33 of 38 people found the following review helpful
5.0 out of 5 stars At last-a coloratura mezzo! 23 Aug. 2003
By A Customer - Published on Amazon.com
Format: Audio CD
Let me confess, first of all, that I have never been convinced that Cecilia Bartoli deserves quite all the adulation she receives. Second, I have always had difficulty completely enjoying "The Barber of Seville" - and other Rossini operas - because of his passion for coloratura mezzos, common enough in his time but an almost extinct breed today. If a modern mezzo manages to get through the difficult coloratura passages without totally disgracing herself, she still sounds old enough to be Rosina's mother. Bartoli not only sails easily and delightfully through the hard stuff; she manages to sound like a young woman in the process. The rest of the cast is excellent, and, being almost completely Italian, puts a liitle more zing into the acting than non-italians can achieve. Hearing this has not only put it on my wishlist; it has made me reevaluate Bartoli.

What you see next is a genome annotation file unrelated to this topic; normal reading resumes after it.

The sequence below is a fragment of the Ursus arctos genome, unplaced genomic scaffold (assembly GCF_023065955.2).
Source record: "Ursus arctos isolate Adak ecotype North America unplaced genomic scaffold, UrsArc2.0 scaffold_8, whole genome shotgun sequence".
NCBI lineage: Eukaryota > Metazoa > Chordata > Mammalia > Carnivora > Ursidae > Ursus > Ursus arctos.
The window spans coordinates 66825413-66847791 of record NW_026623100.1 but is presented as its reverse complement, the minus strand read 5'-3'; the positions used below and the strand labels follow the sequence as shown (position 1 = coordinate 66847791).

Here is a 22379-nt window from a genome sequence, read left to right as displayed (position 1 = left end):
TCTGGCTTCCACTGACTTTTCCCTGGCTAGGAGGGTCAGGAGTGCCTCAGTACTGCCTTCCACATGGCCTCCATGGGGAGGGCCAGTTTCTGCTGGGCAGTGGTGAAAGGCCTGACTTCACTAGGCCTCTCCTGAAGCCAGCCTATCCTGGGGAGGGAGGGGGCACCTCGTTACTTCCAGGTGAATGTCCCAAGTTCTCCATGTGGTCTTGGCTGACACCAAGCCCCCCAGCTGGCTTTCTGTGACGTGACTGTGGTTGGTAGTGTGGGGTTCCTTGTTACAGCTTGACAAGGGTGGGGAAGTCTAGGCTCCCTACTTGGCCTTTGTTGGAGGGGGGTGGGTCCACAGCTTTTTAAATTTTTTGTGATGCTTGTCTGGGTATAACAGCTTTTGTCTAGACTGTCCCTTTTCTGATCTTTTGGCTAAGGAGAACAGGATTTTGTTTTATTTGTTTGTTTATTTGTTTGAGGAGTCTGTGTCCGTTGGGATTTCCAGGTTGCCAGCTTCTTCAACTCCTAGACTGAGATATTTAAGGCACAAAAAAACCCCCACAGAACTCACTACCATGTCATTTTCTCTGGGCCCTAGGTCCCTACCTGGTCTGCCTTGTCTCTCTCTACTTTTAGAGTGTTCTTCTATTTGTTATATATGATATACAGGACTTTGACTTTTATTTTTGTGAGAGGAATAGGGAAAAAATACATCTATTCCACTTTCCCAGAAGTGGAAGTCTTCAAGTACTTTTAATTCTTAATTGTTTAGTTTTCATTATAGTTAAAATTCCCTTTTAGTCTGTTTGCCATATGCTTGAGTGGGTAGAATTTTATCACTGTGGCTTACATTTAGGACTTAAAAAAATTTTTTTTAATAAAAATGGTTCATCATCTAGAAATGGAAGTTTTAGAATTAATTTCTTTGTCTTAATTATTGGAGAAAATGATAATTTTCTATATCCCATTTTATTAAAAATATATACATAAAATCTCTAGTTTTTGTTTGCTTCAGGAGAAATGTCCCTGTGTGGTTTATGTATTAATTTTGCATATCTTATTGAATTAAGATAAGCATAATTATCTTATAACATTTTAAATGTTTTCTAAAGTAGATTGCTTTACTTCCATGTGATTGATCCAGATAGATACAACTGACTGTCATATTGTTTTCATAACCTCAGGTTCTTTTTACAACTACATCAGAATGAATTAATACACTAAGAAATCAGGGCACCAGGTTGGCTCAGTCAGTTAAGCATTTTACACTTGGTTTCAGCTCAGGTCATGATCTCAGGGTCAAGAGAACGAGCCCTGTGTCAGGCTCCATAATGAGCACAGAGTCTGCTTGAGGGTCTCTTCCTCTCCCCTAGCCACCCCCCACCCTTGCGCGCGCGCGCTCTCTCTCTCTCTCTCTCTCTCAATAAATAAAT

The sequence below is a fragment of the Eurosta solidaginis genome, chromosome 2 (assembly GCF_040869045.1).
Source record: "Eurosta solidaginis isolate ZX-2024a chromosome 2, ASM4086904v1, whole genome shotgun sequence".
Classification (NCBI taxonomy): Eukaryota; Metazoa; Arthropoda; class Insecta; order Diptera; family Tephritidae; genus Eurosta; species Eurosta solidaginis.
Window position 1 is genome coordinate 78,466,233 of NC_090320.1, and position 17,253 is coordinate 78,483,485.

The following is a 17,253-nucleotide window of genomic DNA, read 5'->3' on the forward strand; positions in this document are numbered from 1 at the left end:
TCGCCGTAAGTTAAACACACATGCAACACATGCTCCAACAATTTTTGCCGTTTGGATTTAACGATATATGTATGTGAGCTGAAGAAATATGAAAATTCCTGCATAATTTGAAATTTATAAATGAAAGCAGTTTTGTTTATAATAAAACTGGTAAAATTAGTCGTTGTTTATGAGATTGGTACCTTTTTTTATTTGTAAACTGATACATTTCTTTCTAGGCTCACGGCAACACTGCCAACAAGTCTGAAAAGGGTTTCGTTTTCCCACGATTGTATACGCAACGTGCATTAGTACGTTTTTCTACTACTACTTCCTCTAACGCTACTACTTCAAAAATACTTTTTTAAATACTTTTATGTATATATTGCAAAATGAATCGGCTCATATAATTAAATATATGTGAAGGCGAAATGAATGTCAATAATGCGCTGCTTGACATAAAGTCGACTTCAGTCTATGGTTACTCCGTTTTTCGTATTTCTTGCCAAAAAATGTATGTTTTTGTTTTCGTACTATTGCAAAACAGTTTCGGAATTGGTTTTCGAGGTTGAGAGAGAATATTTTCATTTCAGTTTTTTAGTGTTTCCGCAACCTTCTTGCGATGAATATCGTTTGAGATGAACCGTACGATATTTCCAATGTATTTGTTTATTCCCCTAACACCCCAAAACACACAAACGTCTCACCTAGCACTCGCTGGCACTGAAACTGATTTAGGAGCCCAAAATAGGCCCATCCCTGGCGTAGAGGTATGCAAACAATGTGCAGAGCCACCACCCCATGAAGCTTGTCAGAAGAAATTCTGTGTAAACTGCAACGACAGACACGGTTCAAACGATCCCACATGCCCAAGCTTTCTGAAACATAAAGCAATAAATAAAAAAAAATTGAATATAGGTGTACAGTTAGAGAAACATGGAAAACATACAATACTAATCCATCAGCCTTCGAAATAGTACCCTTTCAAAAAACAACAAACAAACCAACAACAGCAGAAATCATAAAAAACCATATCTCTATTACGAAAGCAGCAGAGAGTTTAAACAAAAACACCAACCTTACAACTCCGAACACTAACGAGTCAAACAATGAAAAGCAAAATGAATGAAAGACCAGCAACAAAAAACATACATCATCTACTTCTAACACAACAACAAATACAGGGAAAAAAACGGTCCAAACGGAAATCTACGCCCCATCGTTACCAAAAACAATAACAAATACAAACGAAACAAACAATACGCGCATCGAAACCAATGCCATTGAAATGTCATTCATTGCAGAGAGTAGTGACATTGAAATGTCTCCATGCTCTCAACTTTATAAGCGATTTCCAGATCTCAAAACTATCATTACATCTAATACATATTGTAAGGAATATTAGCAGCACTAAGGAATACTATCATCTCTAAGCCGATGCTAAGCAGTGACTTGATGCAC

4 of 6 people found the following review helpful
5.0 out of 5 stars The Previous Review is wrong 24 Sept. 2005
By Bedengost - Published on Amazon.com
Format: Audio CD
The previous review that said Bartoli has no high notes is completely out of his mind. Not only does Bartoli have the high notes her role requires, but she also has everything else. SHe is one of the few exemplary Rosina's on record and far surpasses Callas or any other coloratura for that matter( Sill's being an exception just on sheer characterization). IN addition to this the rest of the cast is wonderful, although some may prefer Sherill Milnes. This recording is wonderful and should be a staple in any opera lover's library.